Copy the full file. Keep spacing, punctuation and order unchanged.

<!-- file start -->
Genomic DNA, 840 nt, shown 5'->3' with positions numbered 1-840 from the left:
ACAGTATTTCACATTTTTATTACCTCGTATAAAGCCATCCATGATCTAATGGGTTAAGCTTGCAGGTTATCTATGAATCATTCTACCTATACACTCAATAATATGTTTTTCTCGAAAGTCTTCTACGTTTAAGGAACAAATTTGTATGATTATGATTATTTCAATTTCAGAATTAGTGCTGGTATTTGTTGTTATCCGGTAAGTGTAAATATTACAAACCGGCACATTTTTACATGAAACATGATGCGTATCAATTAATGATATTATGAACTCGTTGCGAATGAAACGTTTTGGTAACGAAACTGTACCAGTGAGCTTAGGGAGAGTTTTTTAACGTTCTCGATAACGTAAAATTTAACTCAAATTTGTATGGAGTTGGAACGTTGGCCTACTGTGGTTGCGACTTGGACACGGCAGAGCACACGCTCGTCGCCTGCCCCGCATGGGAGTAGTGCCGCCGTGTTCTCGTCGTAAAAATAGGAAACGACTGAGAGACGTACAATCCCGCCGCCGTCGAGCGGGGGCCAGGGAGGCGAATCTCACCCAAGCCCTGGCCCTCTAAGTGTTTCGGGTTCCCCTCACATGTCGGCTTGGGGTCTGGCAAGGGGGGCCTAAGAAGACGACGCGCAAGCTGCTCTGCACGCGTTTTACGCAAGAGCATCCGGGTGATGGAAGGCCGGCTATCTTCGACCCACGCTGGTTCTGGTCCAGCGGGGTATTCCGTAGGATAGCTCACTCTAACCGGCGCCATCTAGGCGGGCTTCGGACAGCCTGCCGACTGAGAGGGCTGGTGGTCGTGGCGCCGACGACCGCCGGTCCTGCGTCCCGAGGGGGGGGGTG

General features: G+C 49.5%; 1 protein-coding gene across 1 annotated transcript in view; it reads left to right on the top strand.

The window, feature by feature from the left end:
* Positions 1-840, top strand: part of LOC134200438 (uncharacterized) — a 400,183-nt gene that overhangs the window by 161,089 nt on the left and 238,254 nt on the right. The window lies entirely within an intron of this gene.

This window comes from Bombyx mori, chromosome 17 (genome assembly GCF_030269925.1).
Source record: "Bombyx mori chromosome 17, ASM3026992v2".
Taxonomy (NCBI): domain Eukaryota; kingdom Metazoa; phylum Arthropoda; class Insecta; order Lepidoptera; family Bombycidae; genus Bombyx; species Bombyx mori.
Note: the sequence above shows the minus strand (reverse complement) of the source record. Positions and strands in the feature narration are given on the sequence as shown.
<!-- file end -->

Genomic DNA, 840 nt, shown 5'->3' with positions numbered 1-840 from the left:
ACAGTATTTCACATTTTTATTACCTCGTATAAAGCCATCCATGATCTAATGGGTTAAGCTTGCAGGTTATCTATGAATCATTCTACCTATACACTCAATAATATGTTTTTCTCGAAAGTCTTCTACGTTTAAGGAACAAATTTGTATGATTATGATTATTTCAATTTCAGAATTAGTGCTGGTATTTGTTGTTATCCGGTAAGTGTAAATATTACAAACCGGCACATTTTTACATGAAACATGATGCGTATCAATTAATGATATTATGAACTCGTTGCGAATGAAACGTTTTGGTAACGAAACTGTACCAGTGAGCTTAGGGAGAGTTTTTTAACGTTCTCGATAACGTAAAATTTAACTCAAATTTGTATGGAGTTGGAACGTTGGCCTACTGTGGTTGCGACTTGGACACGGCAGAGCACACGCTCGTCGCCTGCCCCGCATGGGAGTAGTGCCGCCGTGTTCTCGTCGTAAAAATAGGAAACGACTGAGAGACGTACAATCCCGCCGCCGTCGAGCGGGGGCCAGGGAGGCGAATCTCACCCAAGCCCTGGCCCTCTAAGTGTTTCGGGTTCCCCTCACATGTCGGCTTGGGGTCTGGCAAGGGGGGCCTAAGAAGACGACGCGCAAGCTGCTCTGCACGCGTTTTACGCAAGAGCATCCGGGTGATGGAAGGCCGGCTATCTTCGACCCACGCTGGTTCTGGTCCAGCGGGGTATTCCGTAGGATAGCTCACTCTAACCGGCGCCATCTAGGCGGGCTTCGGACAGCCTGCCGACTGAGAGGGCTGGTGGTCGTGGCGCCGACGACCGCCGGTCCTGCGTCCCGAGGGGGGGGGTG

General features: G+C 49.5%; 1 protein-coding gene across 1 annotated transcript in view; it reads left to right on the top strand.

The window, feature by feature from the left end:
* Positions 1-840, top strand: part of LOC134200438 (uncharacterized) — a 400,183-nt gene that overhangs the window by 161,089 nt on the left and 238,254 nt on the right. The window lies entirely within an intron of this gene.

This window comes from Bombyx mori, chromosome 17 (genome assembly GCF_030269925.1).
Source record: "Bombyx mori chromosome 17, ASM3026992v2".
Taxonomy (NCBI): domain Eukaryota; kingdom Metazoa; phylum Arthropoda; class Insecta; order Lepidoptera; family Bombycidae; genus Bombyx; species Bombyx mori.
Note: the sequence above shows the minus strand (reverse complement) of the source record. Positions and strands in the feature narration are given on the sequence as shown.